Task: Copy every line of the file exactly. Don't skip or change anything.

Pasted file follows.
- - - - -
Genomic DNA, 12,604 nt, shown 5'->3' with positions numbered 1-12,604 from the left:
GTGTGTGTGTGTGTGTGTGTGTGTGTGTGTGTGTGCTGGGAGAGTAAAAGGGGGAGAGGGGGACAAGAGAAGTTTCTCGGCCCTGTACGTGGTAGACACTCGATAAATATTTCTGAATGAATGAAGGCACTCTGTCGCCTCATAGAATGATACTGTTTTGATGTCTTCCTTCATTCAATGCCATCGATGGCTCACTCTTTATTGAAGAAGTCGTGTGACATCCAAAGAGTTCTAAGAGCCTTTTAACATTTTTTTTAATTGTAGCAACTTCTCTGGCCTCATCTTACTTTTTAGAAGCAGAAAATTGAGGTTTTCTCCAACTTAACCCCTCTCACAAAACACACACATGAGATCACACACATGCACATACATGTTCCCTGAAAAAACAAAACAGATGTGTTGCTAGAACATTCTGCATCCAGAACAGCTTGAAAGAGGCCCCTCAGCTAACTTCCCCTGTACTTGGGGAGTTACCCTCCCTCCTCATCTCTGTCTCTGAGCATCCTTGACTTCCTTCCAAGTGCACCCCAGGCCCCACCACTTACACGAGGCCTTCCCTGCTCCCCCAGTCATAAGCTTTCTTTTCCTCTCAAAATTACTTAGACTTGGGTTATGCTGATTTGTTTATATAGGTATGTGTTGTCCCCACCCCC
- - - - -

Genomic DNA, 12,604 nt, shown 5'->3' with positions numbered 1-12,604 from the left:
GTGTGTGTGTGTGTGTGTGTGTGTGTGTGTGTGTGCTGGGAGAGTAAAAGGGGGAGAGGGGGACAAGAGAAGTTTCTCGGCCCTGTACGTGGTAGACACTCGATAAATATTTCTGAATGAATGAAGGCACTCTGTCGCCTCATAGAATGATACTGTTTTGATGTCTTCCTTCATTCAATGCCATCGATGGCTCACTCTTTATTGAAGAAGTCGTGTGACATCCAAAGAGTTCTAAGAGCCTTTTAACATTTTTTTTAATTGTAGCAACTTCTCTGGCCTCATCTTACTTTTTAGAAGCAGAAAATTGAGGTTTTCTCCAACTTAACCCCTCTCACAAAACACACACATGAGATCACACACATGCACATACATGTTCCCTGAAAAAACAAAACAGATGTGTTGCTAGAACATTCTGCATCCAGAACAGCTTGAAAGAGGCCCCTCAGCTAACTTCCCCTGTACTTGGGGAGTTACCCTCCCTCCTCATCTCTGTCTCTGAGCATCCTTGACTTCCTTCCAAGTGCACCCCAGGCCCCACCACTTACACGAGGCCTTCCCTGCTCCCCCAGTCATAAGCTTTCTTTTCCTCTCAAAATTACTTAGACTTGGGTTATGCTGATTTGTTTATATAGGTATGTGTTGTCCCCACCCCC